‘Shadow of reality’

Is Israel humor fraught with [issues of] power and force?

'In Israel we do not laugh at ourselves, we laugh at others.' A poster for Israeli satire show 'Eretz Nehederet' (A Wonderful Country). Credit: M. Pini Siluk

Israeli humor laughs at the Other – that’s social humor in the political-social sense. As in every nation, humor has a social role: It frames what is permitted and what is forbidden. But in Israel we do not laugh at ourselves, we laugh at others. That is a vast difference. The other difference is that Israeli humor is less clever.

Less clever, or less sophisticated?

Both. Because we need to hide less. Jewish humor is allusive. Take, for example, a joke from Poland under Nazi rule. Four Jews meet in a café. One says, Oy, oy. The next says, Nu, nu. The third sighs. The fourth says, Maybe you’ll stop with the politics already? Allusive humor, under-the-table humor. In Israel the humor is on the table. And it’s also rife with sex.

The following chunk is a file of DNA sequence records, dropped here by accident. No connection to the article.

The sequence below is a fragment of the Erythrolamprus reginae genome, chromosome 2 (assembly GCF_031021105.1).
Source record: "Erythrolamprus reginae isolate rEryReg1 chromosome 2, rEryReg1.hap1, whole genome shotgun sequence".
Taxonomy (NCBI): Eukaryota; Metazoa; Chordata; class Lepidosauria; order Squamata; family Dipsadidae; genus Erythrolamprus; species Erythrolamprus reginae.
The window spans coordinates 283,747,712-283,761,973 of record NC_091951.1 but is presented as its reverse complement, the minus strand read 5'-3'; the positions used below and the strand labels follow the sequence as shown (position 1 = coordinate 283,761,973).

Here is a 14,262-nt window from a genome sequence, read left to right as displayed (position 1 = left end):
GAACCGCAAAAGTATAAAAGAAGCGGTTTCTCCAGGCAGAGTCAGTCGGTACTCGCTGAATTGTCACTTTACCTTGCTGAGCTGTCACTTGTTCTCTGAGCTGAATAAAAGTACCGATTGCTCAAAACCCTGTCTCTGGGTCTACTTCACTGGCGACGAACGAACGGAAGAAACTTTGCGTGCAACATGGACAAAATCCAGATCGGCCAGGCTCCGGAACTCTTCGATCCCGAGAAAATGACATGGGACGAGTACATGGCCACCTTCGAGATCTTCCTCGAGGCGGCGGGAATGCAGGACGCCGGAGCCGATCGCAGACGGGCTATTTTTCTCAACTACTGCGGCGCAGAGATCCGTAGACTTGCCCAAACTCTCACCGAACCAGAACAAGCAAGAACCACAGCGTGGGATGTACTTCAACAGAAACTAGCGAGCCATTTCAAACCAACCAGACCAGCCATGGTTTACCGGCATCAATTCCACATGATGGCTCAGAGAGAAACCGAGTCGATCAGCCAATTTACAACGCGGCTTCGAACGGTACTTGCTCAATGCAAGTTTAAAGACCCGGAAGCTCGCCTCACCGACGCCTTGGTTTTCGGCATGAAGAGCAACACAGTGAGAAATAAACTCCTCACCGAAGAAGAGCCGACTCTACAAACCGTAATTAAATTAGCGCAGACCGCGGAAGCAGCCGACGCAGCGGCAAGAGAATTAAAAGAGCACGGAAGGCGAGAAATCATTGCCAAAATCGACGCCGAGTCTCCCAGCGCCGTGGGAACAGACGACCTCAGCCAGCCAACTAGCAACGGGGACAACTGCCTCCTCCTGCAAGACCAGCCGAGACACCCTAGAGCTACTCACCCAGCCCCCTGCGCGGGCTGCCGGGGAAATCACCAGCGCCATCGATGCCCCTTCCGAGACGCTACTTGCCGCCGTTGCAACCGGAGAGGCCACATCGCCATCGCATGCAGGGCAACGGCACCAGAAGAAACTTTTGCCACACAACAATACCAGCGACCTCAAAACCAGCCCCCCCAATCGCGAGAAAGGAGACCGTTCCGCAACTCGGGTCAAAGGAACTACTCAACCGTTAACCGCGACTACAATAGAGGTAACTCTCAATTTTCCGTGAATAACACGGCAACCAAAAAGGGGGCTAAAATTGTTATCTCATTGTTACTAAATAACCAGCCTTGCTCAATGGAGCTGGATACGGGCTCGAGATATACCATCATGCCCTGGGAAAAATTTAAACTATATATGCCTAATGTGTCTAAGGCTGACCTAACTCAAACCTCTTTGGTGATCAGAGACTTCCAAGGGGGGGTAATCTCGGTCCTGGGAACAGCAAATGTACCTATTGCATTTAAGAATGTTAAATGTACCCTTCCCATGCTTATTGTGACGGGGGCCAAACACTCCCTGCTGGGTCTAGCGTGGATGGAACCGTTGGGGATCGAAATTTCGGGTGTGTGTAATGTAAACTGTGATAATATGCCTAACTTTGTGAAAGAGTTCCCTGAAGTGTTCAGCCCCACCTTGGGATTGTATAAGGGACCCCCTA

Is that part of Israeli vulgarity?

Just this morning there was a report in the paper that the army is prohibiting crass messages to be printed on the T-shirts that are distributed to soldiers at the end of basic training. All those crude slogans and naked girls – that is not Jewish humor. Look for jokes about sex in Jewish humor – there are none. Jokes about drunks? Hardly any. Those are matters that are not well received in [Jewish] society.

The origin of that split is interesting: the 1940s’ Palmach [pre-state militia] humor of the Jews in Mandatory Israel versus the humor of the persecuted Jews in Europe.